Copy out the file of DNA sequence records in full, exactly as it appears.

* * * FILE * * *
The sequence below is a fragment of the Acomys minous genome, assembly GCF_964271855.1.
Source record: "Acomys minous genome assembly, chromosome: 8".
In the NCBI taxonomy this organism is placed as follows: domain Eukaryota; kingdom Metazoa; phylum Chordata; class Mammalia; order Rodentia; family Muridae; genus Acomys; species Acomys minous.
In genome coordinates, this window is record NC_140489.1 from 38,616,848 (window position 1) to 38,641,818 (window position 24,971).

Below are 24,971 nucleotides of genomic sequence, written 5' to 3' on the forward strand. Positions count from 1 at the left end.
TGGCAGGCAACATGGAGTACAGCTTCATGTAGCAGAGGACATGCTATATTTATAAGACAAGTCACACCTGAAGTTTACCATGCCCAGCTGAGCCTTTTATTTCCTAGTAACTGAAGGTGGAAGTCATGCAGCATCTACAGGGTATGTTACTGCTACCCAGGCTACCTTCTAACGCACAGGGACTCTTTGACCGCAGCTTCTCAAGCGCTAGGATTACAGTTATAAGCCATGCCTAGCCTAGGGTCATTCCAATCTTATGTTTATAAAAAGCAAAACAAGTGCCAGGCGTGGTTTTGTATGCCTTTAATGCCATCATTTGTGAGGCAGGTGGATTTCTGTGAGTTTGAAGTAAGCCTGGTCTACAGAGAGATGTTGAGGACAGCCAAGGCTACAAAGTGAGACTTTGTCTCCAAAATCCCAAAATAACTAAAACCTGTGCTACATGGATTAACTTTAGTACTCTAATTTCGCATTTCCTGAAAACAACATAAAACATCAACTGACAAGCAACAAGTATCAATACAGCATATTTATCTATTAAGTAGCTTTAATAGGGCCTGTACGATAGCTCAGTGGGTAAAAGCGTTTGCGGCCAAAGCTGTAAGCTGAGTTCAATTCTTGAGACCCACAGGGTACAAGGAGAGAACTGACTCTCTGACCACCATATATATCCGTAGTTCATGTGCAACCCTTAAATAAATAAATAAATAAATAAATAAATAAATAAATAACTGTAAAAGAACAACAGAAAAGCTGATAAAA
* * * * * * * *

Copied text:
The sequence below is a fragment of the Acomys minous genome, assembly GCF_964271855.1.
Source record: "Acomys minous genome assembly, chromosome: 8".
In the NCBI taxonomy this organism is placed as follows: domain Eukaryota; kingdom Metazoa; phylum Chordata; class Mammalia; order Rodentia; family Muridae; genus Acomys; species Acomys minous.
In genome coordinates, this window is record NC_140489.1 from 38,616,848 (window position 1) to 38,641,818 (window position 24,971).

Below are 24,971 nucleotides of genomic sequence, written 5' to 3' on the forward strand. Positions count from 1 at the left end.
TGGCAGGCAACATGGAGTACAGCTTCATGTAGCAGAGGACATGCTATATTTATAAGACAAGTCACACCTGAAGTTTACCATGCCCAGCTGAGCCTTTTATTTCCTAGTAACTGAAGGTGGAAGTCATGCAGCATCTACAGGGTATGTTACTGCTACCCAGGCTACCTTCTAACGCACAGGGACTCTTTGACCGCAGCTTCTCAAGCGCTAGGATTACAGTTATAAGCCATGCCTAGCCTAGGGTCATTCCAATCTTATGTTTATAAAAAGCAAAACAAGTGCCAGGCGTGGTTTTGTATGCCTTTAATGCCATCATTTGTGAGGCAGGTGGATTTCTGTGAGTTTGAAGTAAGCCTGGTCTACAGAGAGATGTTGAGGACAGCCAAGGCTACAAAGTGAGACTTTGTCTCCAAAATCCCAAAATAACTAAAACCTGTGCTACATGGATTAACTTTAGTACTCTAATTTCGCATTTCCTGAAAACAACATAAAACATCAACTGACAAGCAACAAGTATCAATACAGCATATTTATCTATTAAGTAGCTTTAATAGGGCCTGTACGATAGCTCAGTGGGTAAAAGCGTTTGCGGCCAAAGCTGTAAGCTGAGTTCAATTCTTGAGACCCACAGGGTACAAGGAGAGAACTGACTCTCTGACCACCATATATATCCGTAGTTCATGTGCAACCCTTAAATAAATAAATAAATAAATAAATAAATAAATAAATAACTGTAAAAGAACAACAGAAAAGCTGATAAAA